War scares were frequent while the great Civil War was progressing. The people of both sides who used caution were always on the lookout for an enemy. Sometimes a little noise would put men to flight as if Satan himself was following in their wake. In many cases it was time to run; in others it was best not to run. But it was hard to judge in those days of blood and carnage what was best to do unless they could keep out of the way of the enemy. Mr. A. Brown said that he had a little experience of this kind once that was somewhat funny which he related in this way. "During the war while I lived on Bee Creek in Taney County, Missouri, I found a bee tree on Yocum Creek which puts into White River from the north side. The tree was two miles from the mouth and was near where a country road crossed the creek. One day I concluded to rob the tree of the honey, but the federals were in the country, and I was almost afraid to venture out, but I decided to go. Bob Bell and a colored man who belonged to Wilson Yandell went with me. We taken two vessels with us, one of which held a half a bushel and the other a cedar pail which held one-third of a bushel, and we crossed the river at the mouth of Yocums Creek and proceeded on to where the tree stood and went to work and soon felled it and had got both vessels filled with rich honeycomb when we heard horses feet like a party of cavalry was hurrying over the country road just mentioned. We did not wait to find out who they were, but grabbed up the vessels and beat a hasty retreat. While we were getting away the men began firing their guns and yelling which had a tendency to accelerate our speed, and got away with the honey and also our scalps. We never knew whether the party of men that gave us such a scare were friends or foes. We left a lot of honey in the tree, but we never did go back to it any more."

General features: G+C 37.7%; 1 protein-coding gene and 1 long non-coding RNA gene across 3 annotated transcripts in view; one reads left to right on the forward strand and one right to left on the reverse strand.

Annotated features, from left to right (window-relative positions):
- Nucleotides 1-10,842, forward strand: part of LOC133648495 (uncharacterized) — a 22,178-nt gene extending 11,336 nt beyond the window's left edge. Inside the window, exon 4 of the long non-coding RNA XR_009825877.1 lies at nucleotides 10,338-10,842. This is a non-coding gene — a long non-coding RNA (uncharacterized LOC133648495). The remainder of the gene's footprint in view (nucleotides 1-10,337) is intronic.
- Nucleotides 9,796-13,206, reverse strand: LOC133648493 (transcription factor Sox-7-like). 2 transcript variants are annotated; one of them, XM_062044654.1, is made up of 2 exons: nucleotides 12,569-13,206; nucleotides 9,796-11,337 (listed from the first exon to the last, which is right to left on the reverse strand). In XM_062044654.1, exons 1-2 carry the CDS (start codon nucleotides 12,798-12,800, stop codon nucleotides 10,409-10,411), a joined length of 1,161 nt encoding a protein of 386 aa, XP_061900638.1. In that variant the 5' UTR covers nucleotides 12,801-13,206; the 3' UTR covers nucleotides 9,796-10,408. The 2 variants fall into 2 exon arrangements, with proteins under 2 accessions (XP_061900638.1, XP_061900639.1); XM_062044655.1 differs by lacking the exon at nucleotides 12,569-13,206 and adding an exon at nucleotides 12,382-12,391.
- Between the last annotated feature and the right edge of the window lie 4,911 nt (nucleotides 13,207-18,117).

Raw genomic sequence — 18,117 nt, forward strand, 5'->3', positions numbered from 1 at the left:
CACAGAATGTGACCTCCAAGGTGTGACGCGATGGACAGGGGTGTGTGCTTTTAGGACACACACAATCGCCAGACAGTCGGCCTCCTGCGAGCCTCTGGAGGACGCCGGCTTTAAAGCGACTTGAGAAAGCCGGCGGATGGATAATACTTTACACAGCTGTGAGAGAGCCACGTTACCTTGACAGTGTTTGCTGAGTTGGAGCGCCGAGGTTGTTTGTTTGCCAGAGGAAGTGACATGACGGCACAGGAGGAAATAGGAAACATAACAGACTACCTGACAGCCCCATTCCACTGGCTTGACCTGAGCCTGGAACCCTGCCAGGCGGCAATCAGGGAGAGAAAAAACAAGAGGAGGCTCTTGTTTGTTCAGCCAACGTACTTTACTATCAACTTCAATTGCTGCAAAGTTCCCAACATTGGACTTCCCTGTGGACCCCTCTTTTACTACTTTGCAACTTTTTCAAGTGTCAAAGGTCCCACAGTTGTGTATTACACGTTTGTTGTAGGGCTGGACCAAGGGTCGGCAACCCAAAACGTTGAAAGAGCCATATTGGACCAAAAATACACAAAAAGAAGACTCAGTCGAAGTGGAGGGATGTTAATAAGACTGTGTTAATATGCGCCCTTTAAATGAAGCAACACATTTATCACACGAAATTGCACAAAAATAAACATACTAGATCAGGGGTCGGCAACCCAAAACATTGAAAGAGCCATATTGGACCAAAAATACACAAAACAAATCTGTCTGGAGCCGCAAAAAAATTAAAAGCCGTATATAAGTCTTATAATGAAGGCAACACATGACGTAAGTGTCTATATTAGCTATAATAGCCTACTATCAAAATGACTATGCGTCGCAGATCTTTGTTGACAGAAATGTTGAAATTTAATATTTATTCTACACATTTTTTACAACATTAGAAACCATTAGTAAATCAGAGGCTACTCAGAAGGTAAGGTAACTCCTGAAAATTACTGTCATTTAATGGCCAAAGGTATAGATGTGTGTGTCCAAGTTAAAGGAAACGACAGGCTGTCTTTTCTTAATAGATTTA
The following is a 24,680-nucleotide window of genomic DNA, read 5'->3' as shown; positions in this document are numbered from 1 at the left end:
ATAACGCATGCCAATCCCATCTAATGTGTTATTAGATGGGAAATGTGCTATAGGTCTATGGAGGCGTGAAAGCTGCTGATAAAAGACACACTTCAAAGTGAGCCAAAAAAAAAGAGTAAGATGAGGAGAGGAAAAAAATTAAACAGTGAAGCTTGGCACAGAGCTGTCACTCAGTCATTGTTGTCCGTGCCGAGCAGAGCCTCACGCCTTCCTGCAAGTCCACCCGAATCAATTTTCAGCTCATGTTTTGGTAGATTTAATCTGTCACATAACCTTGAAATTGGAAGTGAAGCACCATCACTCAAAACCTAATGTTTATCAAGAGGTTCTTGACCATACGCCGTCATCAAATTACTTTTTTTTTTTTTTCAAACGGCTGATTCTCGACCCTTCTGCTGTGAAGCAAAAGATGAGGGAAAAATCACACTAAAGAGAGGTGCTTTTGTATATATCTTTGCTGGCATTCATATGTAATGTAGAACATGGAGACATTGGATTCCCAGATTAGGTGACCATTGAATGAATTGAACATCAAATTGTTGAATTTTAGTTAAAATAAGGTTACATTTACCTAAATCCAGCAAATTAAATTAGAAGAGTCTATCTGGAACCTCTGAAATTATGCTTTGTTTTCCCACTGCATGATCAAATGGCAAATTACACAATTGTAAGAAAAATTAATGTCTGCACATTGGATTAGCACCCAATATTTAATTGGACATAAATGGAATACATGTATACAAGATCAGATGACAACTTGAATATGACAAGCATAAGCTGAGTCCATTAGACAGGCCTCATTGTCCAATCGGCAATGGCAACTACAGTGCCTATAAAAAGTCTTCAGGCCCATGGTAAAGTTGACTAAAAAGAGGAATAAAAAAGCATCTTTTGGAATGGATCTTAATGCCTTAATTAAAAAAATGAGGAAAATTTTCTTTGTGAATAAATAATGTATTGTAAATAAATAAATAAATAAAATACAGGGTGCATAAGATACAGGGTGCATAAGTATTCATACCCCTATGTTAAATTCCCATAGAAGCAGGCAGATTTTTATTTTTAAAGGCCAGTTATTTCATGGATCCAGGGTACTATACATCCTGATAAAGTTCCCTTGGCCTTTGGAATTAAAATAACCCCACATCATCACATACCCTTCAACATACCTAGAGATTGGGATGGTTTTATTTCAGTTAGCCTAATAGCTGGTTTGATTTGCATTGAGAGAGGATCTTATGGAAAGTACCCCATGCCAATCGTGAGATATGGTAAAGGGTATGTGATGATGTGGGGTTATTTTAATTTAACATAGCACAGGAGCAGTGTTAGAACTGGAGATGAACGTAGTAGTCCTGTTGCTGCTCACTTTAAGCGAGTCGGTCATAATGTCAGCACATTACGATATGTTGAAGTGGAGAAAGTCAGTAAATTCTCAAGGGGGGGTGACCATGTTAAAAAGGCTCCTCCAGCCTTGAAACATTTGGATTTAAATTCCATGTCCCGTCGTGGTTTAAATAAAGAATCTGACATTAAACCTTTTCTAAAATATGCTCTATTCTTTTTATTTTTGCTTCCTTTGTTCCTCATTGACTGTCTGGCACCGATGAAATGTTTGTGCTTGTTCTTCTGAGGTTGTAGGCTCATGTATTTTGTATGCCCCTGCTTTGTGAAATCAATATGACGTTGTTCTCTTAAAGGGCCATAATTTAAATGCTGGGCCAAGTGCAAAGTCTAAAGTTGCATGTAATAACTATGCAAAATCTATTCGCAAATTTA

Springfield-Greene County Library